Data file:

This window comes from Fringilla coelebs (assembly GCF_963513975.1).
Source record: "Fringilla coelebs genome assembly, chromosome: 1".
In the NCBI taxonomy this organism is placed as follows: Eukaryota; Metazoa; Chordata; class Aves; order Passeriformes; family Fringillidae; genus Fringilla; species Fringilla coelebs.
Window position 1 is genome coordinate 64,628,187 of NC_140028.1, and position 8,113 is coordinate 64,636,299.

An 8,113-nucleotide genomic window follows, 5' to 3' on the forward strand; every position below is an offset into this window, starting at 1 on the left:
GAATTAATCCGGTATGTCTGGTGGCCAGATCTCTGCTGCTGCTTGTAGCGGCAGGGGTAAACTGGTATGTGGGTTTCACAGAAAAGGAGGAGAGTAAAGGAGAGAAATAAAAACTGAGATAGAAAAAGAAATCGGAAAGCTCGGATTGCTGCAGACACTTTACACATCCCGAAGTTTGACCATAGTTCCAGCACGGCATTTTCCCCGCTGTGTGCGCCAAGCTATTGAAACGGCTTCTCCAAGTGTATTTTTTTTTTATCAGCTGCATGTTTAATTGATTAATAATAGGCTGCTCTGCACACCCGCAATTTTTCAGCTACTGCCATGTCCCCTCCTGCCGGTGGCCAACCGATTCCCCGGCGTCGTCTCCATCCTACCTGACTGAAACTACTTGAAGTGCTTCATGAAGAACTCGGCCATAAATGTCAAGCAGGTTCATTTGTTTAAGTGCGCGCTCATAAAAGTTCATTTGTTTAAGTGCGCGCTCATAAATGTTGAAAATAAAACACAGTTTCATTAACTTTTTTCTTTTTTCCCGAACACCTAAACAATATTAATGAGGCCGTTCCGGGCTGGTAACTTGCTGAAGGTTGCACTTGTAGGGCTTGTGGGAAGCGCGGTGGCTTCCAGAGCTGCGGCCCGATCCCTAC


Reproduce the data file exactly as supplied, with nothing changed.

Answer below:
This window comes from Fringilla coelebs (assembly GCF_963513975.1).
Source record: "Fringilla coelebs genome assembly, chromosome: 1".
In the NCBI taxonomy this organism is placed as follows: Eukaryota; Metazoa; Chordata; class Aves; order Passeriformes; family Fringillidae; genus Fringilla; species Fringilla coelebs.
Window position 1 is genome coordinate 64,628,187 of NC_140028.1, and position 8,113 is coordinate 64,636,299.

An 8,113-nucleotide genomic window follows, 5' to 3' on the forward strand; every position below is an offset into this window, starting at 1 on the left:
GAATTAATCCGGTATGTCTGGTGGCCAGATCTCTGCTGCTGCTTGTAGCGGCAGGGGTAAACTGGTATGTGGGTTTCACAGAAAAGGAGGAGAGTAAAGGAGAGAAATAAAAACTGAGATAGAAAAAGAAATCGGAAAGCTCGGATTGCTGCAGACACTTTACACATCCCGAAGTTTGACCATAGTTCCAGCACGGCATTTTCCCCGCTGTGTGCGCCAAGCTATTGAAACGGCTTCTCCAAGTGTATTTTTTTTTTATCAGCTGCATGTTTAATTGATTAATAATAGGCTGCTCTGCACACCCGCAATTTTTCAGCTACTGCCATGTCCCCTCCTGCCGGTGGCCAACCGATTCCCCGGCGTCGTCTCCATCCTACCTGACTGAAACTACTTGAAGTGCTTCATGAAGAACTCGGCCATAAATGTCAAGCAGGTTCATTTGTTTAAGTGCGCGCTCATAAAAGTTCATTTGTTTAAGTGCGCGCTCATAAATGTTGAAAATAAAACACAGTTTCATTAACTTTTTTCTTTTTTCCCGAACACCTAAACAATATTAATGAGGCCGTTCCGGGCTGGTAACTTGCTGAAGGTTGCACTTGTAGGGCTTGTGGGAAGCGCGGTGGCTTCCAGAGCTGCGGCCCGATCCCTAC